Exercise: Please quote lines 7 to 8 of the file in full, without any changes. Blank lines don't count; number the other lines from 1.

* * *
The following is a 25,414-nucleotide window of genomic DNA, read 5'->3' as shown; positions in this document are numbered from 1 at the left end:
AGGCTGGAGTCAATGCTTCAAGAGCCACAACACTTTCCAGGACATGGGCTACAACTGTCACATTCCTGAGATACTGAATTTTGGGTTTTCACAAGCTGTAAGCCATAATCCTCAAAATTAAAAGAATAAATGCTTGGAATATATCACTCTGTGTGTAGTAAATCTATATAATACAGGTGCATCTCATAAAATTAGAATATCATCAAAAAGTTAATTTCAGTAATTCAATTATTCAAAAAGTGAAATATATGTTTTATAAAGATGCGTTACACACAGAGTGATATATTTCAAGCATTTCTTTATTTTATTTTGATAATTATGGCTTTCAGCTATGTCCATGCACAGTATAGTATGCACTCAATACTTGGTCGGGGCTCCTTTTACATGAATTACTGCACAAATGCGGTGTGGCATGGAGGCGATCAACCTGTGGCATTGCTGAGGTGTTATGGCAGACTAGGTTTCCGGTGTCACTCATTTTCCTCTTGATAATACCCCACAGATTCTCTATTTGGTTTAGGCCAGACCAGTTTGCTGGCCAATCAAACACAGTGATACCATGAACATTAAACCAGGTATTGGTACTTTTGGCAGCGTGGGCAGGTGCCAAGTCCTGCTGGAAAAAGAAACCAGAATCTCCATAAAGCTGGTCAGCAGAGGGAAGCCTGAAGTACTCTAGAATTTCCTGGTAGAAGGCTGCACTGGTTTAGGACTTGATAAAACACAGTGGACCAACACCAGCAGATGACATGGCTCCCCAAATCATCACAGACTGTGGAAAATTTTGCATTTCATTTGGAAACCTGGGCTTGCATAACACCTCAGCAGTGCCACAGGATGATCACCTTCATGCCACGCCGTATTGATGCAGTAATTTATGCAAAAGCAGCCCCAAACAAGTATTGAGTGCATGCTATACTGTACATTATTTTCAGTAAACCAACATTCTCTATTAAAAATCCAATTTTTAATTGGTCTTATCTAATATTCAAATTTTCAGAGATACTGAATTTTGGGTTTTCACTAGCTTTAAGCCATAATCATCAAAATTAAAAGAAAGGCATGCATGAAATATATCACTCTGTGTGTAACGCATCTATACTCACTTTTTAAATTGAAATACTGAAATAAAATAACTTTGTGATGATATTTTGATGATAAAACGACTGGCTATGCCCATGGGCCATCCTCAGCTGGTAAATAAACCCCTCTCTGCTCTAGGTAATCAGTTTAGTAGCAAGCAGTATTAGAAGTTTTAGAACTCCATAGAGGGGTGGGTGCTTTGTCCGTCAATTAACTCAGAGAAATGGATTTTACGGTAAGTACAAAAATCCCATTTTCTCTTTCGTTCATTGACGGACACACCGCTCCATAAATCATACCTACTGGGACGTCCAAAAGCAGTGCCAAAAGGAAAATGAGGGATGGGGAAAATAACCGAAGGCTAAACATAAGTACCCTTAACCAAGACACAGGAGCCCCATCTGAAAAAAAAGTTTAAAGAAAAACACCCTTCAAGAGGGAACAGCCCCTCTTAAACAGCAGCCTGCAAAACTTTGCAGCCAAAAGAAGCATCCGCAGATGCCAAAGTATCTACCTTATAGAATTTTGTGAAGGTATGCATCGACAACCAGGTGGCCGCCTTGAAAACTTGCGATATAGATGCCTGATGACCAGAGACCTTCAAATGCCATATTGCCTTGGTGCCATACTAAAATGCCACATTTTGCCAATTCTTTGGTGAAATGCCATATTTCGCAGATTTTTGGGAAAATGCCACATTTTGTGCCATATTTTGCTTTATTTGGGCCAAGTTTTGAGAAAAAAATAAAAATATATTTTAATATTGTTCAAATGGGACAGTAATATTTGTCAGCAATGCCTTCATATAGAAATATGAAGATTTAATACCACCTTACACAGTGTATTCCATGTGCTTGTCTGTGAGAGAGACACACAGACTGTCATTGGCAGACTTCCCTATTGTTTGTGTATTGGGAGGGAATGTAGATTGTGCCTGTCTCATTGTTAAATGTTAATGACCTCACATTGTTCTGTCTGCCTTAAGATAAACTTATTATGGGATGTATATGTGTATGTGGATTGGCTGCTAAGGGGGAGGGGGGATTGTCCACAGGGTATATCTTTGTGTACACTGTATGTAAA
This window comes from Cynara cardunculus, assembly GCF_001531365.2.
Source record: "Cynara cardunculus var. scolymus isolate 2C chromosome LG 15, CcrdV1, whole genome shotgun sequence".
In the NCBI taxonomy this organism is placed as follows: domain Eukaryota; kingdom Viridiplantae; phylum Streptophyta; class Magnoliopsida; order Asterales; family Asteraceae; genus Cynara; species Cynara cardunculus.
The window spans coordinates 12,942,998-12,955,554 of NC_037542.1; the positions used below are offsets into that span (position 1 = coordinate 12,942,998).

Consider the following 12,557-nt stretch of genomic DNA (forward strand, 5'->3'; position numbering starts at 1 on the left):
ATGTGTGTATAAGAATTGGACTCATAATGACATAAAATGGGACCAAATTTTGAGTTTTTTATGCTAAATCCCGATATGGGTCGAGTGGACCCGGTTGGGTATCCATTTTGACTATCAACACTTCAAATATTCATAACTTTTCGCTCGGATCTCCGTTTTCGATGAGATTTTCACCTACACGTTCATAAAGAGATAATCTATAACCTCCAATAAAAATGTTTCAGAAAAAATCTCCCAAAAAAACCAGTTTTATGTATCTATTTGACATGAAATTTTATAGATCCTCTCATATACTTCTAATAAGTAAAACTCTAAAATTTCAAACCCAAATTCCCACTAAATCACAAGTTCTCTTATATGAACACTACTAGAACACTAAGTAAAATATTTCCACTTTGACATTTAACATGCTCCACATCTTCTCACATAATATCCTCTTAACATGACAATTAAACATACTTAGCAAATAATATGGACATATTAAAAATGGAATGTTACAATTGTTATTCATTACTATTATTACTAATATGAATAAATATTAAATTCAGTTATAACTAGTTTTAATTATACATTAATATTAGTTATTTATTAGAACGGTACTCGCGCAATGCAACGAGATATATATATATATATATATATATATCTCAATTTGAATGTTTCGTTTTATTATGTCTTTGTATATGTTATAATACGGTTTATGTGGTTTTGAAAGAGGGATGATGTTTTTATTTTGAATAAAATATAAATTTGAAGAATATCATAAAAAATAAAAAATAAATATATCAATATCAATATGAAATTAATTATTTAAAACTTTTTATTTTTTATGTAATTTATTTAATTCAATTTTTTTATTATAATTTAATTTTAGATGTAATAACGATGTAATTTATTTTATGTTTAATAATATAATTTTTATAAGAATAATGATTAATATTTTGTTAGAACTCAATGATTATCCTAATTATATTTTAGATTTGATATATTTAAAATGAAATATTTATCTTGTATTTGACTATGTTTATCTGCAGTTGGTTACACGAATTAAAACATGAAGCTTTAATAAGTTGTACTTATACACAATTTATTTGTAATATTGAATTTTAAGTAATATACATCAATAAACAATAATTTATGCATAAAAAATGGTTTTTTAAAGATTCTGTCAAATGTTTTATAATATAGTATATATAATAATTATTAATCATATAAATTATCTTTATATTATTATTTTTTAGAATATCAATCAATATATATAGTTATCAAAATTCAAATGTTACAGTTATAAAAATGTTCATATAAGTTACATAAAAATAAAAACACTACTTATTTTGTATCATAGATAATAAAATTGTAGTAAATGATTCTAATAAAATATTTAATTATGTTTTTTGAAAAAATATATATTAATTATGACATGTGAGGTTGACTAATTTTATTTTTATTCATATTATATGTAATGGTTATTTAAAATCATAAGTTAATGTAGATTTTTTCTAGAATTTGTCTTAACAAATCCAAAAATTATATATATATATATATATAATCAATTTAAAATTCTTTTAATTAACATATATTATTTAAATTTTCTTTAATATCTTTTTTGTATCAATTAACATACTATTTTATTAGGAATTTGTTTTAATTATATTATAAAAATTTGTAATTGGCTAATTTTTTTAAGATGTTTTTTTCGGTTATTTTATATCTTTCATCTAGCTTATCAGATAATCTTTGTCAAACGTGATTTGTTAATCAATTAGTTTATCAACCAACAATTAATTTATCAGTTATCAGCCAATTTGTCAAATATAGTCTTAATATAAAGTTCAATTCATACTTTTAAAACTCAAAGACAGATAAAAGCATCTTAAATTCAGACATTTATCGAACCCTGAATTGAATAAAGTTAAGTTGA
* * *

Consider the following 12,557-nt stretch of genomic DNA (forward strand, 5'->3'; position numbering starts at 1 on the left):
ATGTGTGTATAAGAATTGGACTCATAATGACATAAAATGGGACCAAATTTTGAGTTTTTTATGCTAAATCCCGATATGGGTCGAGTGGACCCGGTTGGGTATCCATTTTGACTATCAACACTTCAAATATTCATAACTTTTCGCTCGGATCTCCGTTTTCGATGAGATTTTCACCTACACGTTCATAAAGAGATAATCTATAACCTCCAATAAAAATGTTTCAGAAAAAATCTCCCAAAAAAACCAGTTTTATGTATCTATTTGACATGAAATTTTATAGATCCTCTCATATACTTCTAATAAGTAAAACTCTAAAATTTCAAACCCAAATTCCCACTAAATCACAAGTTCTCTTATATGAACACTACTAGAACACTAAGTAAAATATTTCCACTTTGACATTTAACATGCTCCACATCTTCTCACATAATATCCTCTTAACATGACAATTAAACATACTTAGCAAATAATATGGACATATTAAAAATGGAATGTTACAATTGTTATTCATTACTATTATTACTAATATGAATAAATATTAAATTCAGTTATAACTAGTTTTAATTATACATTAATATTAGTTATTTATTAGAACGGTACTCGCGCAATGCAACGAGATATATATATATATATATATATATATCTCAATTTGAATGTTTCGTTTTATTATGTCTTTGTATATGTTATAATACGGTTTATGTGGTTTTGAAAGAGGGATGATGTTTTTATTTTGAATAAAATATAAATTTGAAGAATATCATAAAAAATAAAAAATAAATATATCAATATCAATATGAAATTAATTATTTAAAACTTTTTATTTTTTATGTAATTTATTTAATTCAATTTTTTTATTATAATTTAATTTTAGATGTAATAACGATGTAATTTATTTTATGTTTAATAATATAATTTTTATAAGAATAATGATTAATATTTTGTTAGAACTCAATGATTATCCTAATTATATTTTAGATTTGATATATTTAAAATGAAATATTTATCTTGTATTTGACTATGTTTATCTGCAGTTGGTTACACGAATTAAAACATGAAGCTTTAATAAGTTGTACTTATACACAATTTATTTGTAATATTGAATTTTAAGTAATATACATCAATAAACAATAATTTATGCATAAAAAATGGTTTTTTAAAGATTCTGTCAAATGTTTTATAATATAGTATATATAATAATTATTAATCATATAAATTATCTTTATATTATTATTTTTTAGAATATCAATCAATATATATAGTTATCAAAATTCAAATGTTACAGTTATAAAAATGTTCATATAAGTTACATAAAAATAAAAACACTACTTATTTTGTATCATAGATAATAAAATTGTAGTAAATGATTCTAATAAAATATTTAATTATGTTTTTTGAAAAAATATATATTAATTATGACATGTGAGGTTGACTAATTTTATTTTTATTCATATTATATGTAATGGTTATTTAAAATCATAAGTTAATGTAGATTTTTTCTAGAATTTGTCTTAACAAATCCAAAAATTATATATATATATATATATAATCAATTTAAAATTCTTTTAATTAACATATATTATTTAAATTTTCTTTAATATCTTTTTTGTATCAATTAACATACTATTTTATTAGGAATTTGTTTTAATTATATTATAAAAATTTGTAATTGGCTAATTTTTTTAAGATGTTTTTTTCGGTTATTTTATATCTTTCATCTAGCTTATCAGATAATCTTTGTCAAACGTGATTTGTTAATCAATTAGTTTATCAACCAACAATTAATTTATCAGTTATCAGCCAATTTGTCAAATATAGTCTTAATATAAAGTTCAATTCATACTTTTAAAACTCAAAGACAGATAAAAGCATCTTAAATTCAGACATTTATCGAACCCTGAATTGAATAAAGTTAAGTTGA